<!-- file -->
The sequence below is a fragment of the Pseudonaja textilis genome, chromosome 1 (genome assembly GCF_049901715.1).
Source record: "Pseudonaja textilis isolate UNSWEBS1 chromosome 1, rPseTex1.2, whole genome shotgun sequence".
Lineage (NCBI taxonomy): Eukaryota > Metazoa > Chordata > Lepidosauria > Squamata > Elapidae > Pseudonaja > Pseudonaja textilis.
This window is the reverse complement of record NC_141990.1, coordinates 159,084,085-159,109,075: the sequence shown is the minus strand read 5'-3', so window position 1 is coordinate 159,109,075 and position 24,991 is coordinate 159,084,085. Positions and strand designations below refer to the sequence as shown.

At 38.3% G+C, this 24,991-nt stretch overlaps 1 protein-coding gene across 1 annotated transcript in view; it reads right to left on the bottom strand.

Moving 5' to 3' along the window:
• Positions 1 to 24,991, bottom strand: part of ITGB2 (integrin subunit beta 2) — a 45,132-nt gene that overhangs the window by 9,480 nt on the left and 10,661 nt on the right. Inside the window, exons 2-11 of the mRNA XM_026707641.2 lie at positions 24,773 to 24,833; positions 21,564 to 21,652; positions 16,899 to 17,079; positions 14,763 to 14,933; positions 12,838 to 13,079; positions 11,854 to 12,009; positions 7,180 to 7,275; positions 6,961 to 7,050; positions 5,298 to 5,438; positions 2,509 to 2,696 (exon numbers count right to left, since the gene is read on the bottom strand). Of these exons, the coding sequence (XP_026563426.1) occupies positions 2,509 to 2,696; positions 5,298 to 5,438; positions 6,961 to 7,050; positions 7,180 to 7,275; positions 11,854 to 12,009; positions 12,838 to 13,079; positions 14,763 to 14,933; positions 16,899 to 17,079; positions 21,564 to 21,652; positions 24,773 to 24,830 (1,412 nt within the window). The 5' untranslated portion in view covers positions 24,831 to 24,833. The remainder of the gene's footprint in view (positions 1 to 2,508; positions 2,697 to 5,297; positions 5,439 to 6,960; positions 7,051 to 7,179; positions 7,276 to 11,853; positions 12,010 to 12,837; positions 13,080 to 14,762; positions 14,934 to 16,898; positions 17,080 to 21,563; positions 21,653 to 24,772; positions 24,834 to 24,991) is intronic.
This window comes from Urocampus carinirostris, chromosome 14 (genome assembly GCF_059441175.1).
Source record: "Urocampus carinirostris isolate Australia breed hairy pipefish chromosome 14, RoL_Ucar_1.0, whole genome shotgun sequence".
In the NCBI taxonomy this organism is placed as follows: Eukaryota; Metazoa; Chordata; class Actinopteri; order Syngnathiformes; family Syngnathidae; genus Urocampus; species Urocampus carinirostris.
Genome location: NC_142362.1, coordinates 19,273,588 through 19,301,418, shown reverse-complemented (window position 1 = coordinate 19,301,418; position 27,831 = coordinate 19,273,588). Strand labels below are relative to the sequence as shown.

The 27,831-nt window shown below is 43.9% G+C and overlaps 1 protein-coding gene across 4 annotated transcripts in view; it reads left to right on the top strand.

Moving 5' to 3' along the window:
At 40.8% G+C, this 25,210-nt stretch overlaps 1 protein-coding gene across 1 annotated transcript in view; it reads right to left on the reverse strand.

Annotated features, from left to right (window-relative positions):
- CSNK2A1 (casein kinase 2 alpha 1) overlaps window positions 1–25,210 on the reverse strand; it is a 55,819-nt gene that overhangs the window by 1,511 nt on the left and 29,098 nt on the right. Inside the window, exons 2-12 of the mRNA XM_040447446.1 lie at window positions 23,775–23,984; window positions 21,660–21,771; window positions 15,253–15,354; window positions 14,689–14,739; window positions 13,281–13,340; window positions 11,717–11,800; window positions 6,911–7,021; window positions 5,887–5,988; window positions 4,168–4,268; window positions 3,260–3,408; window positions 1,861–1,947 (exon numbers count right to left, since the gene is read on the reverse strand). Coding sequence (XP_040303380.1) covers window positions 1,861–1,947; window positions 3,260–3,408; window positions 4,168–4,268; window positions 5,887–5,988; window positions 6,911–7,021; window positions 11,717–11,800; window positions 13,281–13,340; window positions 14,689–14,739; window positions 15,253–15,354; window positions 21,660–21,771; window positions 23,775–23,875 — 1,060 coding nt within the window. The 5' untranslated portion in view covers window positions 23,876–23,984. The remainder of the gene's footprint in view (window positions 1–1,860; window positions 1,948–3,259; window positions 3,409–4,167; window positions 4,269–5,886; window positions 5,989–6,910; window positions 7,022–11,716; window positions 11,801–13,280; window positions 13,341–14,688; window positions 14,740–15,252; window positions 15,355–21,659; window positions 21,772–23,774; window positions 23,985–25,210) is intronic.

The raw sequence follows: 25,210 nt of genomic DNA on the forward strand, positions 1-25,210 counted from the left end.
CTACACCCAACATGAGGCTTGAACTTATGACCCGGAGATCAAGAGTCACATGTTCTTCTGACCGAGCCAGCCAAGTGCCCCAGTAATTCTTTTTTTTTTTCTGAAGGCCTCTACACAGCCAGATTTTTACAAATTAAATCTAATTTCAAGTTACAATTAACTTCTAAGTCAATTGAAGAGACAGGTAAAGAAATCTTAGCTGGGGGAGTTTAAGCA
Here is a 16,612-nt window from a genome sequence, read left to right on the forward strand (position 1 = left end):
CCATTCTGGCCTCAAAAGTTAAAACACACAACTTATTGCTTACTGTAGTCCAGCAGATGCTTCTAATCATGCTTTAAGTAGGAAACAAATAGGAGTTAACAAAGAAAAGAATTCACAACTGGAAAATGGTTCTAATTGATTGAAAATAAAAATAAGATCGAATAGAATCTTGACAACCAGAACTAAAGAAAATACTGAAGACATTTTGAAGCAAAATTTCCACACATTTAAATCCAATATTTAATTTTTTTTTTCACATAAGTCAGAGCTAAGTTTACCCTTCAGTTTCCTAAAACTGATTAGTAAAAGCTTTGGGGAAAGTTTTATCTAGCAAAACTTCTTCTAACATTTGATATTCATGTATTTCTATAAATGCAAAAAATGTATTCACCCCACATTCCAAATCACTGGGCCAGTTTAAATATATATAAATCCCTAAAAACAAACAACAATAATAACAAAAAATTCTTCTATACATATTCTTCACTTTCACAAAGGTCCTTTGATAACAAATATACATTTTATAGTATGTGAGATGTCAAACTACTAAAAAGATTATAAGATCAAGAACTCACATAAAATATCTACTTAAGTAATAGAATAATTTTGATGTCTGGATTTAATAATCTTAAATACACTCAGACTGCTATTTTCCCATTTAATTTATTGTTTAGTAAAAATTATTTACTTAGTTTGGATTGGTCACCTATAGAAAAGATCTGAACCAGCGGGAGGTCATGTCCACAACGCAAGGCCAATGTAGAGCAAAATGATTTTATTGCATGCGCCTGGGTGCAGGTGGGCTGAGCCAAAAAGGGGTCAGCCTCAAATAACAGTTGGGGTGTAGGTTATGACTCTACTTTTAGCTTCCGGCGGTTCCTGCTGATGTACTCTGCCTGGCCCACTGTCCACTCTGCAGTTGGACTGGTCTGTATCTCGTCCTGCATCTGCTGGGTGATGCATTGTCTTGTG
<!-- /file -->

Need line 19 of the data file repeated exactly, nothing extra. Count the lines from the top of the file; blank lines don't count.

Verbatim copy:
Here is a 16,612-nt window from a genome sequence, read left to right on the forward strand (position 1 = left end):